What the Chaos Teaches Us About the Creator

A few weeks ago we had one of those rains where it seems like the whole sky opens up. Trees bent under the weight of it. Birds scurried to find shelter.

Every living creature seemed to realize the need to stay dry except my dog, who I inadvertently left out while running errands. She just laid there sopping wet, hanging her face when I remembered to let her inside.

She had a huge covered porch where she could stay covered, but she chose to take a cold shower.

Afternoon came and the rain stopped but the storm clouds stayed. I drove to the bus stop and was struck by the scene around me.

Trees and flowers and glowed against a backdrop of stormy sky, their leaves all sparkling and wet. It was beautiful.

The dark clouds provided a canvas that illuminated creation. Living, thriving. Not in spite of the storm, but because of it.

It reminded me of situations I’m facing now and the lives of dear friends. Storms are everywhere, and yet life goes on.

I ache for those who fill my conversations and enter my prayers. I curse the devil and wish he’d go away, never to threaten those I hold close.

And then I see my dog laying there in the rain. I see the God’s creation flickering in the storm.

I know his greatness is not limited by these clouds, these distortions to my vision.

Sometimes instead of evading the storm, we have to let it drench us.

We have to let it hit us with all the life lessons, the cold, and even the pain. We can grieve for what’s stripped away from us in the hard rain and we can yell when we don’t understand it, but we have to let it do its work.

And when we do, our roots grow deep. They aren’t ripped up by the tide rushing around us, but are held tightly by promises that surpass all the temporary things of this world.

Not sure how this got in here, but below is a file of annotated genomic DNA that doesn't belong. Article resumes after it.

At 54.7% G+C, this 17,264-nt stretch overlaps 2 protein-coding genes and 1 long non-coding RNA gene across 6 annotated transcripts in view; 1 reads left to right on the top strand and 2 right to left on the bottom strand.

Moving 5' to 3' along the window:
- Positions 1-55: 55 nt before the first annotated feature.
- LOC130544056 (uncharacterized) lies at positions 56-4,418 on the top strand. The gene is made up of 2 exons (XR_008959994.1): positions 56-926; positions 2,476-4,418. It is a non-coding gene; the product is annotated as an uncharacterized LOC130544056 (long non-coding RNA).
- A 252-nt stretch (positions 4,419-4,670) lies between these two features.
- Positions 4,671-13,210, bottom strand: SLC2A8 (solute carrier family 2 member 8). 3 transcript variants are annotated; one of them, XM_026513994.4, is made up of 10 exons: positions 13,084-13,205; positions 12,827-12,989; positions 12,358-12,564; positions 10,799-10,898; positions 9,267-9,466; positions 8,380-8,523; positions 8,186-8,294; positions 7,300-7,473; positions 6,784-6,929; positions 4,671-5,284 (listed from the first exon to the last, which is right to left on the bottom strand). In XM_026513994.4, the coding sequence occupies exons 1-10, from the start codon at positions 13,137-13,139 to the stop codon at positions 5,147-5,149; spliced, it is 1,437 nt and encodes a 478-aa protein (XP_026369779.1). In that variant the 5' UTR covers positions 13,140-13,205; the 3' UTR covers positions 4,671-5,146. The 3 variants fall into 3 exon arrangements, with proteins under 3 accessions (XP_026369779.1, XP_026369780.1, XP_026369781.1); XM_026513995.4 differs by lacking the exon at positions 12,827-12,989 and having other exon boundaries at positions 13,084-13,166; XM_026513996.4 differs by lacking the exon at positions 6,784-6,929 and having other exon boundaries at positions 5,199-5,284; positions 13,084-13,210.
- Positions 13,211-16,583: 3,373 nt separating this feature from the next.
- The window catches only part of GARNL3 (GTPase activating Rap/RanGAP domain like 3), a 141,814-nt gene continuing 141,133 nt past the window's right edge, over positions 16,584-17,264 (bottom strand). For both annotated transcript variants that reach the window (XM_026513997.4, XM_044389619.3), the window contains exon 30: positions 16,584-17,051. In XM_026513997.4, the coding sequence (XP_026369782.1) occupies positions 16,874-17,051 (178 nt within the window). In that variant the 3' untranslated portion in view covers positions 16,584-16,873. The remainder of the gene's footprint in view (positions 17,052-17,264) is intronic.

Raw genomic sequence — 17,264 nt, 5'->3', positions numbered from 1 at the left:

Christ’s hope doesn’t equal the absence of chaos. It’s found right there in the thick of it. In the tears, the sleepless nights and the questions.

It’s then that we hear him whispering, “Come to me.”

Don’t wait until you have it all figured out and your life is perfect. Come to me in your mess. Come to when when you’re weary and burdened.

And when we do, we find he brings beauty right there in the middle of our storm. He doesn’t wait until the clouds pass and the sun breaks through. His Light shines in the darkness.

His glory isn’t hidden in the chaos. As we draw near, it’s illuminated because of it.

 

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A Love That Pursues

“My brothers and sisters, if one of you should wander from the truth and someone should bring that person back, remember this: Whoever turns a sinner from the error of their way will save them from death and cover over a multitude of sins.” James 5:19-20 NIV

It was easier for me to say nothing. I kept reasoning to myself that I didn’t want to create a rift in our relationship or cause unnecessary awkwardness. But the more I tried to make small talk, the more impossible it became.

Years of past hurt swelled in my heart. So with gentleness and restraint, I told my loved one how his choices affected me. To my surprise, he received it without bitterness or resentment.

What did surprise me was this: He didn’t know. He didn’t see how the ripple effect of his choices extended further than those he was in contact with on a daily basis. It affected his entire family, friends and loved ones.

As I look back on our conversation, I wonder how long he would have continued in oblivion if I’d said nothing. Years? A lifetime?

When I see a brother or sister veering off the narrow path God has for them, I often assume they know. I think they are aware of the consequences of their decisions and see the long-term effects, but often this isn’t true.

Will you continue reading with me? I’m honored to be sharing what these verses from James taught me over at Deeper Waters today. Click here to join us.

A Promise for When God Seems Far Away

When I was five, my best friend locked the two of us in the trunk of his dad’s car. Now, I know what you’re thinking. Why the heck would he do that, right?

Good question. I still wonder about it, myself. If memory serves me correctly, we were pretending as kids often do. Our story involved being kidnapped by an awful person who threw us into the trunk of his car.

Of course, we had to climb into a trunk for effect. My friend didn’t intend to for it to latch, but it did.

Oh, crap.

Wonder why I’m still claustrophobic? Yeah, that’s the reason.

My friend and I were not big kids but that trunk was cramped. It was dark. The air was musty.

But do you know what I still remember? The little streak of light that shined through the crack in the door. It was bright. It illuminated the small space and we could see outside.